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Seven Basic Secrets of Illusion Design by Eric van Duzer - Book
[SEVENBASICSECRETS]

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Date Added: 07/28/2008 by riki framous arka
Media: Book, spiral bound, 179 pages
Theme: Illusion
Target: Illusionist, builders, and those interested in illusions
Author: Eric Van Duzer

Let me start by making it clear I am not an illusionist and due to my general clumsiness and girth don't believe I ever will be one. What I had was a magicians curiosity about illusions, stage illusions as performed by Copperfield, Burton, Keller, Dante, etc., that I think is common to many magicians. While I knew illusionist I wasn't going to ask them about how something is done because, well, I have very little 'cool' to cling too and they wouldn't have told me anyway.

I didn't know how to get information on illusions and so I spent many years just admiring their presentation and nodding with false understanding when someone brought up 'Super X' or 'Asrah' and really not having a clue. I was content to remain a lying scumbag about my illusion knowledge and then I saw this title: The Seven Basic Secrets of Illusion Design written by a university instructor named Eric Van Duzer. I got hold of it and read it cover to cover, here are my thoughts.

First it should be known that the book does not contain specific illusion designs, those are readily available from the same site this book is found as well as other sites and magic shops.

What this is basically a text book on the art of illusion from why it works, how it works, how to design it, and how to make it once you have it designed. It contains the explanations for over 90 illusions broken down into seven basic 'types' of illusion by main contributor to the illusions effect. Let me be clearer, it has sections on illusions using mirrors, trap doors, bases, false frames, black art, etc. Amazing stuff, absolutely amazing. And though a text book on illusion it is written in a reader friendly manner and was a pleasure to go through.

The book goes into every aspect of the illusions. First you get the explanation of what the illusion is followed by the reason it works, from angles to paint to you name it. Did you know some illusions rely upon a thin strip of paint in the right spot? I do now. Eric then gives you information needed to base your measurements when designing your own unit based on the size of your assistant or yourself. He gives historical origins of the illusions up to the modern applications. Zig Zag? In there...Flying? In there...Levitations? In there....Making a ghost appear? In there... I can't see how this book could have been anymore complete.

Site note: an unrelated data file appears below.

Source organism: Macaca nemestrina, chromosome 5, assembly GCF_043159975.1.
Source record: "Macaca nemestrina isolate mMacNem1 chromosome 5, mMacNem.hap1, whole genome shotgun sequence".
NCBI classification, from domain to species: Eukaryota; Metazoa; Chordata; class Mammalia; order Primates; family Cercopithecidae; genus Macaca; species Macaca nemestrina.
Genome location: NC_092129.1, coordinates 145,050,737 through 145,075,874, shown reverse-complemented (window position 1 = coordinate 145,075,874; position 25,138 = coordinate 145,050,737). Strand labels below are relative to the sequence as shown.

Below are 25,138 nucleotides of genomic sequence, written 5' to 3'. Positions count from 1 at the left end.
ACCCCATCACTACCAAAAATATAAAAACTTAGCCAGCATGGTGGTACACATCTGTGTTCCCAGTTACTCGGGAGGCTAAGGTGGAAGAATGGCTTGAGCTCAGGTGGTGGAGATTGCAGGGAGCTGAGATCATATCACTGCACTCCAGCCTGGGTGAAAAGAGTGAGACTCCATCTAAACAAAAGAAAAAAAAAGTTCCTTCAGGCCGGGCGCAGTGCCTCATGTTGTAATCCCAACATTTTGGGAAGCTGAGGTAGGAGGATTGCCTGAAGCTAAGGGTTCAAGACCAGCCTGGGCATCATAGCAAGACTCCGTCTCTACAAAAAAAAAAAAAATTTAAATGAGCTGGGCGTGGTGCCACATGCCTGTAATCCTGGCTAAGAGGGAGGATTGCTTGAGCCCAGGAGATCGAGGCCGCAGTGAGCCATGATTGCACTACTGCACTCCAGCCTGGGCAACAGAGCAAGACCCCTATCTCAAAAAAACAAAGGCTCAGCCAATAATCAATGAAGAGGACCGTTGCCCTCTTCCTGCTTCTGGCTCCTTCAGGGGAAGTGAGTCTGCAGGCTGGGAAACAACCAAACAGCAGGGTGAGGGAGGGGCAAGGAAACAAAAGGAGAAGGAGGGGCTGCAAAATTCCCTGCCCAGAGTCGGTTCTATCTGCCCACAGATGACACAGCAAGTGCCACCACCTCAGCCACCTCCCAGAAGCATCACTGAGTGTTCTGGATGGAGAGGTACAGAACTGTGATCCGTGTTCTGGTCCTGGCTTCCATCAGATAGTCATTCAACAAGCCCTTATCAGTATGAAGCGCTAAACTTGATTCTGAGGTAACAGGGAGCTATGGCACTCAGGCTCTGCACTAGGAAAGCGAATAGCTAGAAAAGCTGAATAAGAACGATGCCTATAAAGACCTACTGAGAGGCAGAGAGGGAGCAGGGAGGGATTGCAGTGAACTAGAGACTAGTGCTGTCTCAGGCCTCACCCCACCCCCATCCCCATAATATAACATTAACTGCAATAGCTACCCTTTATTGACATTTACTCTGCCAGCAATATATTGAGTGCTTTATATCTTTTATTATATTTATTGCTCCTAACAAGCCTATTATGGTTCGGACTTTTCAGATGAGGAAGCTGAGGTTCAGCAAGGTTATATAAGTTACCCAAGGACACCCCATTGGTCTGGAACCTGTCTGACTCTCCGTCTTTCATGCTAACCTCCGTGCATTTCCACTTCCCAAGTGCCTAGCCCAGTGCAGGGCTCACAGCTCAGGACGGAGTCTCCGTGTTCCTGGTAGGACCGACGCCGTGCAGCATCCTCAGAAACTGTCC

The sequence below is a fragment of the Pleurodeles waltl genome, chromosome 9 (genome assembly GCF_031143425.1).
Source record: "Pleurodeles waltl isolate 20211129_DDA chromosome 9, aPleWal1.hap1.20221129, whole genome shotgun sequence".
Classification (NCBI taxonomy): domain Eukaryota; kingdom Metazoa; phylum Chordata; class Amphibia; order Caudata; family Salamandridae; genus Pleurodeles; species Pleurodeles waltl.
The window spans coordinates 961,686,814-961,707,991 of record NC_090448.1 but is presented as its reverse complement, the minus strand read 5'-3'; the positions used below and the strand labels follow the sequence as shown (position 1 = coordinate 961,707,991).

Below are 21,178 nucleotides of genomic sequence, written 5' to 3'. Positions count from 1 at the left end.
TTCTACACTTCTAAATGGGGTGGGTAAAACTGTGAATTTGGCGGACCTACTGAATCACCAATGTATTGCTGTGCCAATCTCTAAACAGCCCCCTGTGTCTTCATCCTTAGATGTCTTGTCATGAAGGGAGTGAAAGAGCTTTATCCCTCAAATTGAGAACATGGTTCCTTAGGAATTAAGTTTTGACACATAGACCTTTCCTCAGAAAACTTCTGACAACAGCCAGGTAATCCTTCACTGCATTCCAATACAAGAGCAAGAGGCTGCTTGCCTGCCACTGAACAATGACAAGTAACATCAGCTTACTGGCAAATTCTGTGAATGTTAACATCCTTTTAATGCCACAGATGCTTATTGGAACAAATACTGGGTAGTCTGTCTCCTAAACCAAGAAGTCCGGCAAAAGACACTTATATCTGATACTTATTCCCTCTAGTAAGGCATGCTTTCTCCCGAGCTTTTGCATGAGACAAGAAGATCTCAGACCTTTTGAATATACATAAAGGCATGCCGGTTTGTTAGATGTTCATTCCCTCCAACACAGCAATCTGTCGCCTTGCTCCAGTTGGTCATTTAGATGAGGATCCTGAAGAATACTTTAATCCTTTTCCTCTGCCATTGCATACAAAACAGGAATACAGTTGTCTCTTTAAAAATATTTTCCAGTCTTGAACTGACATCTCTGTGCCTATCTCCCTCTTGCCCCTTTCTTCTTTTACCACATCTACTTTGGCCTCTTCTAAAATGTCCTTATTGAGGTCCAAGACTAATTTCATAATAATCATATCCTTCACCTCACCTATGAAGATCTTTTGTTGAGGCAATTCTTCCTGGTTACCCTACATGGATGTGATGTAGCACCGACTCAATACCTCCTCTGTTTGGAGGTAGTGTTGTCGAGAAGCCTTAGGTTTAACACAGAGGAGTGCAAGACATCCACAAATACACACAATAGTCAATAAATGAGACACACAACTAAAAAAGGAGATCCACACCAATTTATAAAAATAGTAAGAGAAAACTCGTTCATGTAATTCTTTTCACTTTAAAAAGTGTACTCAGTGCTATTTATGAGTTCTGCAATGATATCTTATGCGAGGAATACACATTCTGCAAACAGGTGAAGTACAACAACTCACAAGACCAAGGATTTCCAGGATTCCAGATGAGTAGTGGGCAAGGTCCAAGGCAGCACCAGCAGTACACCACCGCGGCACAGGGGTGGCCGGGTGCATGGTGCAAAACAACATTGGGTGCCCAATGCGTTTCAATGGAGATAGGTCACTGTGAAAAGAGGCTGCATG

Eric provides the movements of magician and assistant and explains the timing required to make the illusion complete. He gives you everything you need to decide what you want to do and enough for the creative guy to design his own illusion and know what angles the boards or mirrors need to be...he takes out the guess work. For experienced illusion builders I would think they would want this on their work bench just to double check items with or get ideas from.

Also in the book are 'builder tips' and information on different materials used to build with. Invaluable information. After being amazed at some of the ways illusions are done I was equally amazed at the mathmatics involved with them and the use of color and shadow, bright striping for one and a flat black required by another. I don't want to get too detailed because of the secrecy involved (yes, I am now a guy hip to illusions, I do know what Super X is...hint, no X) but if I could this review would go on an on.

So we have established that this book is well written and very complete and a great value to guys like me interested in the art and for those already involved with it. The last question was could I use what was in the book to make simple illusions, models like is suggested, before building a full size version. I got hold of my brother in law who use to make models for court cases and he helped me with measuring and tools etc..

I made three basic illusions using different conciepts using a Barbie Doll as my assistant and it worked! I mean, as well as could be expected by a guy like me who knew nothing but I was very pleased. I know that Eric got advice by builders and illusion designers on the book and he took care to insure its accuracy and completeness. Is there anything I could find fault with? If anything I would say the illustrations could have been larger but they are large enough. This isn't a comic book it is an educational book and it does the job.

For those interested, I highly recommend it.


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